I have heard many people bemoaning the fact that, at 78 days, this will be a long election. Canadians are already complaining that they don’t want to be bombarded with election ads, door knocking and lawn signs littered over their fair cities for such a lengthy period of time. And in fact, they are right. This will be the longest campaign in modern Canadian history.
Now if you live in our nation’s capital of Ottawa you may still be blissfully unaware that the 42nd federal election has even begun, because you haven’t seen a single lawn sign. That’s because the city has by-laws that state how many days in advance of Election Day that signs can be put up. But lawn signs aren’t the end all be all of a campaign and can often be distracting from the real issues. The more time candidates spend rushing to put their signs up the less they have to door knock or phone and make a personal connection with the voter. So perhaps Ottawa residents are lucky that the lawn signs will be avoided temporarily, forcing the candidates to interact with them in a more direct way and have more meaningful discussions.
Because that’s what we should all want isn’t it? A more meaningful dialogue during this 42nd election. We have to face the facts that in the 2011 campaign, at only 38 days, that the voter turnout was only 61.1%, meaning that 4 in 10 Canadians didn’t bother voting. Reasons for not voting range from general apathy to complaints like we never see politicians and don’t understand the policy planks, to a general lack of motivation. Increasing the campaign from 38 to 78 days should give Canadians the time they need to make an informed decision and give candidates the time they need to meet and engage with their constituents. Of course none of us likes it when the candidate rings our doorbell and wakes the kids, but it is the reality of campaigns that politicians can’t wait for the voter to come to them, they have to go to the voter, whether the voter likes it or not.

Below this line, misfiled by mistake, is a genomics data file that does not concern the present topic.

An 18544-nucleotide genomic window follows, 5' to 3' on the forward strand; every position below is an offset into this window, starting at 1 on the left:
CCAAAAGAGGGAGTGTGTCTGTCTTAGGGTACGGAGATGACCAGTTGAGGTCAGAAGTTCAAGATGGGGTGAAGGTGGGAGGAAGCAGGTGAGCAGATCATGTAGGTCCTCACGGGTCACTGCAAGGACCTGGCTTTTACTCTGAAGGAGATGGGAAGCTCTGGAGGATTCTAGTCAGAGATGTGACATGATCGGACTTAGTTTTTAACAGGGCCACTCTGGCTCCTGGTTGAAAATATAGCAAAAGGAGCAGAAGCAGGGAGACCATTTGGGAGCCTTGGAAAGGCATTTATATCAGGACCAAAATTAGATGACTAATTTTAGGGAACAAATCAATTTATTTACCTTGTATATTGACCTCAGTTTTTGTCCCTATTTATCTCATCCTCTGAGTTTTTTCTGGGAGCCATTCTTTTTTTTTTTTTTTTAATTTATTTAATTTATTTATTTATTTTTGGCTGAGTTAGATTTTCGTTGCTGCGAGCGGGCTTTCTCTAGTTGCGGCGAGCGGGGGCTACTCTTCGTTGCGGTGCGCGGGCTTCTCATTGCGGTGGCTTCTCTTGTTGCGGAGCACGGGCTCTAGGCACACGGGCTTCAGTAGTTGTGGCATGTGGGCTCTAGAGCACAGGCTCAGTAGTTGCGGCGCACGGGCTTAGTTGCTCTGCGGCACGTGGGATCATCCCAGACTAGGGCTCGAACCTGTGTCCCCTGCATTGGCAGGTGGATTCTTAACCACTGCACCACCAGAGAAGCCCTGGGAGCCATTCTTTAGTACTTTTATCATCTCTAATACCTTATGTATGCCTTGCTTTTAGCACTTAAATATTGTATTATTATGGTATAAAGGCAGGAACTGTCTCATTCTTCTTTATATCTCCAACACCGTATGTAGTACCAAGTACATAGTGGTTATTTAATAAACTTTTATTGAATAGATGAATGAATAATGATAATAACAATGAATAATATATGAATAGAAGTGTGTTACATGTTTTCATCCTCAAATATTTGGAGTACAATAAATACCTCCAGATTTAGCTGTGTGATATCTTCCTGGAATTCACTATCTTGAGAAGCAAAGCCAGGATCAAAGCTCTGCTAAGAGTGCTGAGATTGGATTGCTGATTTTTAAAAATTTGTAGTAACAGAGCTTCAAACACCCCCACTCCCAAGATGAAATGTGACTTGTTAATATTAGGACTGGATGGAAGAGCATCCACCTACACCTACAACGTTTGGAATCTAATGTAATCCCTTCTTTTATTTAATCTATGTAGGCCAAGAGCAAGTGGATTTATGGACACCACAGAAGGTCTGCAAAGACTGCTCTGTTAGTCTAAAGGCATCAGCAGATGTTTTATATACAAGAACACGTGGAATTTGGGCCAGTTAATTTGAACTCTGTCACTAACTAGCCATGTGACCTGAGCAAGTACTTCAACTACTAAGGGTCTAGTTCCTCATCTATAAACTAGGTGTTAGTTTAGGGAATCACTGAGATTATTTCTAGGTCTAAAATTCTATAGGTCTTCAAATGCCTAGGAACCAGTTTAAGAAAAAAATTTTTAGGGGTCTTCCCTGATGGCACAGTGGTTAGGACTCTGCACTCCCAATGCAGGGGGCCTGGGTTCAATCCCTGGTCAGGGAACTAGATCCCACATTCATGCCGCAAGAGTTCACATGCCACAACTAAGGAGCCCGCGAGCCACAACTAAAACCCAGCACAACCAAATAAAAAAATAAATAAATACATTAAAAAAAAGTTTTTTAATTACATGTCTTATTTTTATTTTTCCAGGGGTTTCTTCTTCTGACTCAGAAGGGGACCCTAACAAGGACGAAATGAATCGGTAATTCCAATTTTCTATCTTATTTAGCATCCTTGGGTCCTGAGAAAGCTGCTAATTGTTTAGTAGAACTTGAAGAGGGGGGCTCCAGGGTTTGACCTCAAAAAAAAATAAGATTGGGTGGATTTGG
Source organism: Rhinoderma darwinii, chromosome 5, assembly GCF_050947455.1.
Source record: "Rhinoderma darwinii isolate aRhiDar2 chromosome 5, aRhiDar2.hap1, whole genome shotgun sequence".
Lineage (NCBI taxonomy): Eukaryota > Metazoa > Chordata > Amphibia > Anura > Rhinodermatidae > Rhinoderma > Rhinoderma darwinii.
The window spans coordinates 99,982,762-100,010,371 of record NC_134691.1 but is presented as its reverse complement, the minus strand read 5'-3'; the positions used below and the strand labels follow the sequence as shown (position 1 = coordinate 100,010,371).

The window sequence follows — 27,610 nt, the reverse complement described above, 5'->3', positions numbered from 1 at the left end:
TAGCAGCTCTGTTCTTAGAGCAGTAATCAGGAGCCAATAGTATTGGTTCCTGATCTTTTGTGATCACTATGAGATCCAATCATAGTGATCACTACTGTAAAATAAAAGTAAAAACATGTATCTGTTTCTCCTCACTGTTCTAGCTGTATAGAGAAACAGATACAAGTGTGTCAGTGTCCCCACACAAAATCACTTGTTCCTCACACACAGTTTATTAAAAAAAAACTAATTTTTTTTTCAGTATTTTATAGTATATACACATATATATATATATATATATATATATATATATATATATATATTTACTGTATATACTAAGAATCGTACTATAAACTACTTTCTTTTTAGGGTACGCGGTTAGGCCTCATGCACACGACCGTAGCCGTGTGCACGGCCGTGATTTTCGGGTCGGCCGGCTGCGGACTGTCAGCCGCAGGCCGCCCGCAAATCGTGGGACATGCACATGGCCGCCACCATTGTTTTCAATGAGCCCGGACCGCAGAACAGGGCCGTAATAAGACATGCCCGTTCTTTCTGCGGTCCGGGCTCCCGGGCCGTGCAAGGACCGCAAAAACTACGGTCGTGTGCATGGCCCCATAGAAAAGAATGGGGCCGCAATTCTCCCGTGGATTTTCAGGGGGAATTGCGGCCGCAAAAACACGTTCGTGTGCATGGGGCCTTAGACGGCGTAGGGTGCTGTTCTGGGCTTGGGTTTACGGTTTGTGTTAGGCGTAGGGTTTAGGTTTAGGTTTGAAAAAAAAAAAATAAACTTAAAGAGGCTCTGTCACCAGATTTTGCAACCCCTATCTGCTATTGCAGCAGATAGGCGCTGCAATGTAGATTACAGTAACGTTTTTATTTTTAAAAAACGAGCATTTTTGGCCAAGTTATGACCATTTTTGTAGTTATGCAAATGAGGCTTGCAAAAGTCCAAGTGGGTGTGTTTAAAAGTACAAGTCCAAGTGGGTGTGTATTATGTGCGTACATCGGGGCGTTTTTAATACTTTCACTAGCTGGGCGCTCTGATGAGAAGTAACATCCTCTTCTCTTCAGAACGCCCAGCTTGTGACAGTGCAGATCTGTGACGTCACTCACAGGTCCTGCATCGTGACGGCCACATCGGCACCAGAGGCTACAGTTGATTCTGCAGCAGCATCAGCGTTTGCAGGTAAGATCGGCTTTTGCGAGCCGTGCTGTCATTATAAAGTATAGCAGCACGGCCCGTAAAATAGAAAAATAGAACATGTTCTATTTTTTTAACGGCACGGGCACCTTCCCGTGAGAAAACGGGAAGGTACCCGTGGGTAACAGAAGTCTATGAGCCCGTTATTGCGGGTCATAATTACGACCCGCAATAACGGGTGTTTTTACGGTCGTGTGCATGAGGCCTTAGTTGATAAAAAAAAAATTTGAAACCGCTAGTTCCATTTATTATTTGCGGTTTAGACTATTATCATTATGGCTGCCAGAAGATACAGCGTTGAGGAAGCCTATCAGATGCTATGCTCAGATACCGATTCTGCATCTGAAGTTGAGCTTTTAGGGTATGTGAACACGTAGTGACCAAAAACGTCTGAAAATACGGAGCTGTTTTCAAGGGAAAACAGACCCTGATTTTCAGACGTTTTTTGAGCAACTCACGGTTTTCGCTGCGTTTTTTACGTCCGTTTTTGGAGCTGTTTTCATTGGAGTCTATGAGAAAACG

I understand that the average Canadian is still in vacation mode, but the decision about which party to vote for and which leader presents the best vision for Canada is important. So next time you want to complain about the length of this campaign and how you’d rather avoid more calls, door knocking and signs, remember that these things are a small price to pay for to see our voter turnout increase. And maybe, just maybe, a 78 day campaign will lead to more engagement by Canadians.
Matt Triemstra is a Director at ENsight Canada where he provides public affairs advice. He spent nearly five years working for Conservative Members of Parliament and the Conservative Resource Group on Parliament Hill.